Toyota Seat Belt Blamed for Paralysis

Southern California – LOS ANGELES DAILY JOURNAL

Five inches made the difference between 36-year-old Jian Zhong Yang walking away from a car accident and being left a quadriplegic, his attorney, Garo Mardirossian, claims.

Yang’s 1992 Toyota Paseo lap belt anchor was five inches forward of where it needed to be to protect a short, slight man like Yang, the Los Angeles attorney contends. And Toyota Motor Corp. is to
blame, he charges.

As soon as today, Mardirossian begins trying to convince jurors in a downtown Los Angeles courtroom that a design defect in the seat belt was what paralyzed his client.

He seeks at least $30 million in economic damages and additional punitive damages.

Yang was paralyzed in a June 22, 2000 accident on the Golden State Freeway when the driver of a 1999 Toyota Camry spun out of control, hit another car, bounced off the center divider and
crashed into Yang’s Paseo, which was traveling about 65 mph to 70 mph.

Toyota doesn’t deny that Yang’s injuries were catastrophic or resulted from the accident. But the company insists the seatbelts in the 1992 Paseo are safe.”

Toyota acknowledges that Mr. Yang was in a terrible accident,” Toyota’s Holly Ferris said. “However, the 1992 Toyota Paseo was a well-designed vehicle. His injuries were not due to any design or
engineering flaws.

At impact, Yang, who is 5-foot seven and weighed 125 pounds, slid under the lapbelt and was “clothes-lined” around the neck by the shoulder-harness, which severed his spinal cord in two places,
Mardirossian of Mardirossian & Associates says.

The accident happened less than a month before the Chinese immigrant cook and his wife, Yuan Xue Lee, both 36, had their first child Annie, now 2, Mardirossian added.

On June 1, 2001, the couple sued the Camry driver, Emin Adjemian, and Toyota Motor Corp. claiming negligence, among other things. Yang v. Toyota Motor Corp., BC251570 (L.A. Super. Ct., filed June 1, 2001).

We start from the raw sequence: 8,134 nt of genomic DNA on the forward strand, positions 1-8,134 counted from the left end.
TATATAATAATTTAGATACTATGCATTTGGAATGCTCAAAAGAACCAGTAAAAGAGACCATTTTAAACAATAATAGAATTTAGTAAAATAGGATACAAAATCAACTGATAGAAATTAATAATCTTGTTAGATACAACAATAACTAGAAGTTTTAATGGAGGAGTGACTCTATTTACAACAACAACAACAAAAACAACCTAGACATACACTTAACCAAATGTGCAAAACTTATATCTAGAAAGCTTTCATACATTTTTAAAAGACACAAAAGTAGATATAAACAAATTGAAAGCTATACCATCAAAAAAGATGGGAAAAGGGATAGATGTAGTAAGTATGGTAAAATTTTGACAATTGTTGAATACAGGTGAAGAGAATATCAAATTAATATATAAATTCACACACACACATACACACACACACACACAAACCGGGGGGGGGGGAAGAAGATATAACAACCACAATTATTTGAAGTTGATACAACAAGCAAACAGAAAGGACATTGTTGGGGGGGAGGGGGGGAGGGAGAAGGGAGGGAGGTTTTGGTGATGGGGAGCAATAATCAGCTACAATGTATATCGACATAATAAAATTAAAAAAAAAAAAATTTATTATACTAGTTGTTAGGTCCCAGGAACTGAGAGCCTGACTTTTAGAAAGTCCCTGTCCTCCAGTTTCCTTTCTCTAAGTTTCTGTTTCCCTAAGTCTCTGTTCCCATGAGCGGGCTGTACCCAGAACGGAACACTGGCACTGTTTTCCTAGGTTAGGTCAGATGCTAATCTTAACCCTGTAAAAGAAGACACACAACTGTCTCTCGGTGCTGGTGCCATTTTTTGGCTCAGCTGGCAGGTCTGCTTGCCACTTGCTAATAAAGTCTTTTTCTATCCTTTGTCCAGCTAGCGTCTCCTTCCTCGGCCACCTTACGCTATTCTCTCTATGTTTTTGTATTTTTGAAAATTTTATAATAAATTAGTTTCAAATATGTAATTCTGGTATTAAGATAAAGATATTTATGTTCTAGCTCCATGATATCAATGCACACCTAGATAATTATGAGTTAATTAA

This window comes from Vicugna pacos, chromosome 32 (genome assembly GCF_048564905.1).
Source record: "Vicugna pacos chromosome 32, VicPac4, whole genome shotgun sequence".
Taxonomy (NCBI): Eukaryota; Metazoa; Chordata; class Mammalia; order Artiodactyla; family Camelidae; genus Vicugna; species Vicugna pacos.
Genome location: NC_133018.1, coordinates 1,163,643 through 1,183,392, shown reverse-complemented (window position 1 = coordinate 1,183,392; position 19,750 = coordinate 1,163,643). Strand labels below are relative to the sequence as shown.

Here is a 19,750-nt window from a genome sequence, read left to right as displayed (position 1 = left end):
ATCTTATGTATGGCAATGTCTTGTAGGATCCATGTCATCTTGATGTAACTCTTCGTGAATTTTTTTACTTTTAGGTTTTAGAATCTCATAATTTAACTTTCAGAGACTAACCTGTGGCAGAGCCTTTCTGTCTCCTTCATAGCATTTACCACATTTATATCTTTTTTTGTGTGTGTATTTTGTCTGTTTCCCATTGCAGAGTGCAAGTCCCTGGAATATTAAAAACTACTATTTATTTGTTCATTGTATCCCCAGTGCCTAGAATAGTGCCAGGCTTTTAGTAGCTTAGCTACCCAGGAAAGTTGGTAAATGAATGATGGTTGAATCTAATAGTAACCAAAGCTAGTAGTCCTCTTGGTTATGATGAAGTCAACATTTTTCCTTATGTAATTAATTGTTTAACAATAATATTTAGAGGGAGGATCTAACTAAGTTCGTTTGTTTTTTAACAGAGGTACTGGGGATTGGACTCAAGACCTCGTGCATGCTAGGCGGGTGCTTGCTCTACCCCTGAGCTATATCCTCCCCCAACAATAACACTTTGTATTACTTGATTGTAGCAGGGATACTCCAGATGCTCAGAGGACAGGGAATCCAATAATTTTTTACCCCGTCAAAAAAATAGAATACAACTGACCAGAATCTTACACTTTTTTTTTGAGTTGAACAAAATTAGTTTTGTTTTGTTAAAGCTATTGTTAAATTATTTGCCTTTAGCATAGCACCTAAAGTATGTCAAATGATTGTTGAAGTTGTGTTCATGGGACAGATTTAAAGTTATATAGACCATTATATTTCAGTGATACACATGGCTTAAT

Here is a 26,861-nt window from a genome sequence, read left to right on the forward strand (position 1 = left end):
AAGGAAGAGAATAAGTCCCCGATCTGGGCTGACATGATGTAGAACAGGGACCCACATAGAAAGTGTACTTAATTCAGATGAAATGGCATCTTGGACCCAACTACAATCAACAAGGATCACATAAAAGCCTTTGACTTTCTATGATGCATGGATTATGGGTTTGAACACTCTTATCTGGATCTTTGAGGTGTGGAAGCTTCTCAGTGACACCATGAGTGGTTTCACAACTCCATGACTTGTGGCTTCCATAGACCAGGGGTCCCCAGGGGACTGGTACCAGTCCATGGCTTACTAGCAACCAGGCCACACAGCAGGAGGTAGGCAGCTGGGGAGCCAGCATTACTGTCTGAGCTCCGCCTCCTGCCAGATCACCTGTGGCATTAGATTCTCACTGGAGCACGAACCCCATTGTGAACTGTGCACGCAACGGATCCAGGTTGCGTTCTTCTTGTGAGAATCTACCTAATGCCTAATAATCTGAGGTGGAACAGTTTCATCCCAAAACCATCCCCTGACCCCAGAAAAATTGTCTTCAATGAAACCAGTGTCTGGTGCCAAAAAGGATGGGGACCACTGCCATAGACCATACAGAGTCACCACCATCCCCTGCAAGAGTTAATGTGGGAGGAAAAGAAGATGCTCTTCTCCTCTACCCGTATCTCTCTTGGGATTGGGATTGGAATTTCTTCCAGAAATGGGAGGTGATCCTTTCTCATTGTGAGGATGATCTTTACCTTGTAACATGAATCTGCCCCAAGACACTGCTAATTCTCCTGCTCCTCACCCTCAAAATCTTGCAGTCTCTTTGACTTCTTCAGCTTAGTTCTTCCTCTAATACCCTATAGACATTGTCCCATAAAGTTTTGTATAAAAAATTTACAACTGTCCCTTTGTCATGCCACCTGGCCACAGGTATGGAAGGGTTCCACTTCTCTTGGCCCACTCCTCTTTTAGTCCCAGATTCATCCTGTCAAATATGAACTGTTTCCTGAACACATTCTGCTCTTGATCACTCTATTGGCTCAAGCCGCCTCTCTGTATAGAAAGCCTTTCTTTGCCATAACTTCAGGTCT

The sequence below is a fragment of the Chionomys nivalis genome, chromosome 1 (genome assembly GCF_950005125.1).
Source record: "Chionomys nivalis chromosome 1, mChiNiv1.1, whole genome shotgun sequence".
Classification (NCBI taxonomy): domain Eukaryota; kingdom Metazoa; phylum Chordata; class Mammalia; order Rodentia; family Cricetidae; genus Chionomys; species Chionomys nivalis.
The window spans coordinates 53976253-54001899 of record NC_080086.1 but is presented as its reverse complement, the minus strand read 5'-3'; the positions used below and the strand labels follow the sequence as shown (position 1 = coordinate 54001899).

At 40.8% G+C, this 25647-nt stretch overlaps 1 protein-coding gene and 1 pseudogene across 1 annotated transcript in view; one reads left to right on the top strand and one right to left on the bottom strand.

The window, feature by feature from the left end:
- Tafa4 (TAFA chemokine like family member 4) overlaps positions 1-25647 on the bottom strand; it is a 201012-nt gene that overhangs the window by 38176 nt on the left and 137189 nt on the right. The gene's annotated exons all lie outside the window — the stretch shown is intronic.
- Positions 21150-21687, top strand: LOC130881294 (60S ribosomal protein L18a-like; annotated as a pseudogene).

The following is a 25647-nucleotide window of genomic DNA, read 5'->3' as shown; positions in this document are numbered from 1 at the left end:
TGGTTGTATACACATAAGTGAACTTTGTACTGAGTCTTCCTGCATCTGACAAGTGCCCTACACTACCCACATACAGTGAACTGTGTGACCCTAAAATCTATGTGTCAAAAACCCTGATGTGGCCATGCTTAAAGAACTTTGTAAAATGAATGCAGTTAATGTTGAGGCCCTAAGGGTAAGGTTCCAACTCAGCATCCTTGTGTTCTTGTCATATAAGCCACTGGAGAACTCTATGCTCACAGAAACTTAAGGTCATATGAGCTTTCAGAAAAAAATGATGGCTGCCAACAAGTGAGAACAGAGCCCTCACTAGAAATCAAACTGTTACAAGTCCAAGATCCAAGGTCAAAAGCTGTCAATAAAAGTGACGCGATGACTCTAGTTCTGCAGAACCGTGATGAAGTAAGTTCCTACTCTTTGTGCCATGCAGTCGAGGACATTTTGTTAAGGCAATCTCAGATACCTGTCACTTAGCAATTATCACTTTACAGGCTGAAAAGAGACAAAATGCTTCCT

The couple settled earlier this year with Adjemian for his insurance policy’s maximum payout of $100,000, leaving Toyota the remaining defendant.

The 1992 Paseo was equipped with front seat shoulder harnesses that automatically strapped in the passenger or driver. The occupant had to attach the lap belt manually.

Yang was wearing both belts when the accident happened.

Mardirossian says experts will testify that Yang’s lap belt anchor was installed five inches from where it should have been, and that the shoulder harness could not be adjusted to for shorter passengers and drivers.

Had it not been for those defects, “he would not have submarined under the lap belt and the shoulder harness would not have caught him in the neck,” Mardirossian said. “He should have
walked away… like everybody else in this accident.”

Mardirossian said there have been other, though not many, cases filed against Toyota alleging a design defect with the dual-fasten seat belts, which were later replaced by three-point restraints
and airbags.

In one similar case, a judge in Hawaii found Toyota 90 percent liable for a seatbelt defect, which allegedly left the plain-
tiff a quadriplegic.

For the trial, Mardirossian is teaming up with Marina del Rey attorney Charlie O’Reilly, with whom he litigated a Ford Explorer rollover case. The pair won a $14.9 million settlement after a jury found Ford liable for a defect in the popular sports utility vehicle.

For the defense, Toyota has turned to outside counsel at Bowman & Brooke, including David W. Graves out of the firm’s Minneapolis office and H. Franklin Hostetler from Torrance.

Graves declined to comment on the case outside Los Angeles County Superior Court Judge Robert O’Brien’s courtroom, where jury selection was under way Tuesday. Opening arguments are set for today, Mardirossian’s office said.

The Bowman & Brooke form has represented American Honda Motor Co. Inc., BMW of North American and General Motors in product liability cases.

Recently, Bowman & Brooke won a Yolo County case filed by a 17-year-old girl, who is a quadriplegic from a rollover
accident involving a Ford Escort.

O’Brien who retired in August 1999 and sits as an assigned judge, has presided over several high-stakes court awards including a $17.9 jury verdict last January in a medical malpractice lawsuit
involving a child born with multiple birth defects.

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